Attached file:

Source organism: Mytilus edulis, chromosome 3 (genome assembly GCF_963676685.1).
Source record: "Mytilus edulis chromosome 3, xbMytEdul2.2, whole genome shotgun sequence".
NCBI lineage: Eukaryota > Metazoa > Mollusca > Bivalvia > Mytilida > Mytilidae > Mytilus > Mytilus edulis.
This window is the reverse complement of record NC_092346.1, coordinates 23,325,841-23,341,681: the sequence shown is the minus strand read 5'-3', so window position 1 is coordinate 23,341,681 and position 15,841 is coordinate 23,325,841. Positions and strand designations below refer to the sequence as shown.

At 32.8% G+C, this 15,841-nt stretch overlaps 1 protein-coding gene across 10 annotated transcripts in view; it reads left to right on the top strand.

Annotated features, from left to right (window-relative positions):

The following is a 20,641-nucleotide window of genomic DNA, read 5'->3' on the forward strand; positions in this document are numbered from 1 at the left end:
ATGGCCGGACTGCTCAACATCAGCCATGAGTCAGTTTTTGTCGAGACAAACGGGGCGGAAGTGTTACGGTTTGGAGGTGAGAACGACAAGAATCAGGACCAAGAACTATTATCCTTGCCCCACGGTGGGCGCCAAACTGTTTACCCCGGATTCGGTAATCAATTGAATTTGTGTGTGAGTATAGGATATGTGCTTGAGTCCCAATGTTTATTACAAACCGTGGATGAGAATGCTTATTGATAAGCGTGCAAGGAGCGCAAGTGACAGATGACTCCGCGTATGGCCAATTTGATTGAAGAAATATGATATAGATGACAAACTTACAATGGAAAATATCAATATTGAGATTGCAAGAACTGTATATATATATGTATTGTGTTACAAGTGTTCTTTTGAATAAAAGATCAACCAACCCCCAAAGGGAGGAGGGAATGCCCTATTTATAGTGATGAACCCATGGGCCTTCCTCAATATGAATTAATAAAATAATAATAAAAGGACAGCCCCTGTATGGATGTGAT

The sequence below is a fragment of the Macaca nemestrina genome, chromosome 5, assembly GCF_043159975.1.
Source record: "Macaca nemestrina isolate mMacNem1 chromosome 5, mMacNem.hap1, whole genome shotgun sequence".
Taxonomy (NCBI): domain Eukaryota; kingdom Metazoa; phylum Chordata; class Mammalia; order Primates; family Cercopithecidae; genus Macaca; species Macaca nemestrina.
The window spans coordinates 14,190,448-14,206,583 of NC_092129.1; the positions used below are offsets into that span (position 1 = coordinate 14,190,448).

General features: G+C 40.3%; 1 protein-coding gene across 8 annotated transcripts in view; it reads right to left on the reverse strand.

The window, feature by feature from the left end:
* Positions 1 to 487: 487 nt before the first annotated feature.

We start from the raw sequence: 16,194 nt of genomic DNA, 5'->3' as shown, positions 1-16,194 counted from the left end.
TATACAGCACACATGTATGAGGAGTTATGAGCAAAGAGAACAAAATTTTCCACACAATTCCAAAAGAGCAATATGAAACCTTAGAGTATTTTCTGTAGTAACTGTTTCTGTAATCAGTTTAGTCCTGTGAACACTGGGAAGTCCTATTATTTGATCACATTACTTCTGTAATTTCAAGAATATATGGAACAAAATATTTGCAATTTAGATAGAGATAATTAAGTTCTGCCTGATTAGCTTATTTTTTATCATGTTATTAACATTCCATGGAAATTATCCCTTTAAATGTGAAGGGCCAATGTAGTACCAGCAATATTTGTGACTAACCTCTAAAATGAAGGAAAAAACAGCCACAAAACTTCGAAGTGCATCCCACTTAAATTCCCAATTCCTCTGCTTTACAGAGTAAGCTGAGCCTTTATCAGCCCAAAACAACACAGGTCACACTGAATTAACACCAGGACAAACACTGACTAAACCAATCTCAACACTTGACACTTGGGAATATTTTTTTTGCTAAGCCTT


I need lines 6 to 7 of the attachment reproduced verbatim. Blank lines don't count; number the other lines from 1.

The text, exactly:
Annotated features, from left to right (window-relative positions):

The following is a 20,641-nucleotide window of genomic DNA, read 5'->3' on the forward strand; positions in this document are numbered from 1 at the left end: